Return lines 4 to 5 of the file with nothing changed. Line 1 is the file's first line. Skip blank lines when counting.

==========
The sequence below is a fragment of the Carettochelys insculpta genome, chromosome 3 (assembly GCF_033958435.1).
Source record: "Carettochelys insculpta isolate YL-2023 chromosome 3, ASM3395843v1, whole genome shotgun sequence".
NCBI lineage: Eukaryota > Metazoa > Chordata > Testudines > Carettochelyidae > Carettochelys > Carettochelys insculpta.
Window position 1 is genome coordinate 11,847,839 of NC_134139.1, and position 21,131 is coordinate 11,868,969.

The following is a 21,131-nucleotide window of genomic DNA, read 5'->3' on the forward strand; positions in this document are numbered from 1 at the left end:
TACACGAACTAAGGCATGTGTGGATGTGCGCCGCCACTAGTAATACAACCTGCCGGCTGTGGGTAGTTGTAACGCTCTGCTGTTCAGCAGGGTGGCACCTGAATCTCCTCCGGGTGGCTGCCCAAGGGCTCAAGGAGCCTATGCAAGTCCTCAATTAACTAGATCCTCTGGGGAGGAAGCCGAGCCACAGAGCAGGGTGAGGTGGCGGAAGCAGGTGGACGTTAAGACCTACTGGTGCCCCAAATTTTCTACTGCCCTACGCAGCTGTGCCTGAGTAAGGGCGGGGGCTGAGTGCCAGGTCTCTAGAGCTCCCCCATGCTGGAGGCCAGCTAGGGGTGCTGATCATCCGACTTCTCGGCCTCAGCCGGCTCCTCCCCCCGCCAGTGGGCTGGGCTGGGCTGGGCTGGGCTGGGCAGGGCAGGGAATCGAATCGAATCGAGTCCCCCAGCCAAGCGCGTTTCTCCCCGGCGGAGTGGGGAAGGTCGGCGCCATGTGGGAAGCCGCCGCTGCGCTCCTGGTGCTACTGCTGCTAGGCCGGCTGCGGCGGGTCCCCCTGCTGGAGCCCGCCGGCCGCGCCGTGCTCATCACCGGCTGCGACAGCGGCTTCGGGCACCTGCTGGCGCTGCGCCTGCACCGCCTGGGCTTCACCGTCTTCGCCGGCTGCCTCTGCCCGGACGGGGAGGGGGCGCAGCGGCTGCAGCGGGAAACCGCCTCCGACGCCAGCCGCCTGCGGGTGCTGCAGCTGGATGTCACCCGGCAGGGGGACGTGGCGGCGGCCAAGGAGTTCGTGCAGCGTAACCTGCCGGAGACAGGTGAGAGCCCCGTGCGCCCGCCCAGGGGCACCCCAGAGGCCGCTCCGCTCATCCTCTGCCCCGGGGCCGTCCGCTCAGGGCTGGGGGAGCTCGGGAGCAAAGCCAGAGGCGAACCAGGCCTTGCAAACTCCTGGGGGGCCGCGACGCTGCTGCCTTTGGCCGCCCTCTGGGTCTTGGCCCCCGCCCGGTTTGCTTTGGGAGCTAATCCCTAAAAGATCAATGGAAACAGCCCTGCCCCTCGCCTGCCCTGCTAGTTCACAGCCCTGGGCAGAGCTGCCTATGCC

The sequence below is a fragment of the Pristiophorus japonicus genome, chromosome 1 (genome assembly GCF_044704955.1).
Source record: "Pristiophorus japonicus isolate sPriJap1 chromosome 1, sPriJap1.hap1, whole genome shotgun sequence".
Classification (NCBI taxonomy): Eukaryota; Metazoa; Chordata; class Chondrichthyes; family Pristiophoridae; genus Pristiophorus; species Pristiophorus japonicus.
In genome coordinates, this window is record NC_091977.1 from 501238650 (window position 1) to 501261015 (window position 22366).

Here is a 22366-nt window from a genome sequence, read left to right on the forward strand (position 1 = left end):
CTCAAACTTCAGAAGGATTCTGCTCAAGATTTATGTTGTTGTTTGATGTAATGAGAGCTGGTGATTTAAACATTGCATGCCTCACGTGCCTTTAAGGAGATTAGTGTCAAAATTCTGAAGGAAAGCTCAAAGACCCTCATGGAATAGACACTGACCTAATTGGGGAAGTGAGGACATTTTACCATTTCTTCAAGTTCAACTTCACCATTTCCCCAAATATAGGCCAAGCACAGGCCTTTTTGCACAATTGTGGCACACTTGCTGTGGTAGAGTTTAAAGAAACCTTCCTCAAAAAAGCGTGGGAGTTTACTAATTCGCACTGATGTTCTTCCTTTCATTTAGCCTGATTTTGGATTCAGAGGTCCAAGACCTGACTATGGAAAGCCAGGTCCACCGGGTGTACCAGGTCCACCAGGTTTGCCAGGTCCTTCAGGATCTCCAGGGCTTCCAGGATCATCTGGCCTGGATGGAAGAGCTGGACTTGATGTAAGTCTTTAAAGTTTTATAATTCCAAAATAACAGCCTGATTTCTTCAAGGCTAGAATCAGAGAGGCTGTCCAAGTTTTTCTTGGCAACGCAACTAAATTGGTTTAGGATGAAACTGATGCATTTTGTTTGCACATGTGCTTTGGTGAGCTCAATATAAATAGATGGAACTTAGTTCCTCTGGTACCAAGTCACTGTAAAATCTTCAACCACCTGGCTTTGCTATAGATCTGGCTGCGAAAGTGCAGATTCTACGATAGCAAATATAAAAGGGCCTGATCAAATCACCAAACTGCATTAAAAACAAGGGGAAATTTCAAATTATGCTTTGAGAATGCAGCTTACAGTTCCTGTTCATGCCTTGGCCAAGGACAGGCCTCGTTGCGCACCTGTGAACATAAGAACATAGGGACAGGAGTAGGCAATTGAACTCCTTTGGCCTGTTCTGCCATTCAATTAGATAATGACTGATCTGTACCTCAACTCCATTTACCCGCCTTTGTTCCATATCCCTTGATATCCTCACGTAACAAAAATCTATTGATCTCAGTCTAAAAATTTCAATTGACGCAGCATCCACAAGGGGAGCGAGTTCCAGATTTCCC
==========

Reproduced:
Window position 1 is genome coordinate 11,847,839 of NC_134139.1, and position 21,131 is coordinate 11,868,969.

The following is a 21,131-nucleotide window of genomic DNA, read 5'->3' on the forward strand; positions in this document are numbered from 1 at the left end: